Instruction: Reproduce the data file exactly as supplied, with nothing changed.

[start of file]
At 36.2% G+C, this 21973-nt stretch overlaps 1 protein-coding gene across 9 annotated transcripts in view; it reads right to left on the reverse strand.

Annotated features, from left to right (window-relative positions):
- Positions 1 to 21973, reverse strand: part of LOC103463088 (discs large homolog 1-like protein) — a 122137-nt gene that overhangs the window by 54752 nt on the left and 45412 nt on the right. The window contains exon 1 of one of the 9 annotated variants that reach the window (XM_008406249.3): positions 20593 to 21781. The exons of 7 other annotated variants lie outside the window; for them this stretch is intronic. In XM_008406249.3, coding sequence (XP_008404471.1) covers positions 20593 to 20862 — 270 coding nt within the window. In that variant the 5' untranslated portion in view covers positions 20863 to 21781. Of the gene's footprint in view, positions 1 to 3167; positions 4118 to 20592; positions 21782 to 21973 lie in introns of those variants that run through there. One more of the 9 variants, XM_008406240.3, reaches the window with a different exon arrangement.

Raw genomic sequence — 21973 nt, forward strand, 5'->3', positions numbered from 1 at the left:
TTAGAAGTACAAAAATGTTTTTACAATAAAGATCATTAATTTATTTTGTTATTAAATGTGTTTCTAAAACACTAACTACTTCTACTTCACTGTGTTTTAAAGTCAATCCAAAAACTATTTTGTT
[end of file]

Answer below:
At 36.2% G+C, this 21973-nt stretch overlaps 1 protein-coding gene across 9 annotated transcripts in view; it reads right to left on the reverse strand.

Annotated features, from left to right (window-relative positions):
- Positions 1 to 21973, reverse strand: part of LOC103463088 (discs large homolog 1-like protein) — a 122137-nt gene that overhangs the window by 54752 nt on the left and 45412 nt on the right. The window contains exon 1 of one of the 9 annotated variants that reach the window (XM_008406249.3): positions 20593 to 21781. The exons of 7 other annotated variants lie outside the window; for them this stretch is intronic. In XM_008406249.3, coding sequence (XP_008404471.1) covers positions 20593 to 20862 — 270 coding nt within the window. In that variant the 5' untranslated portion in view covers positions 20863 to 21781. Of the gene's footprint in view, positions 1 to 3167; positions 4118 to 20592; positions 21782 to 21973 lie in introns of those variants that run through there. One more of the 9 variants, XM_008406240.3, reaches the window with a different exon arrangement.

Raw genomic sequence — 21973 nt, forward strand, 5'->3', positions numbered from 1 at the left:
TTAGAAGTACAAAAATGTTTTTACAATAAAGATCATTAATTTATTTTGTTATTAAATGTGTTTCTAAAACACTAACTACTTCTACTTCACTGTGTTTTAAAGTCAATCCAAAAACTATTTTGTT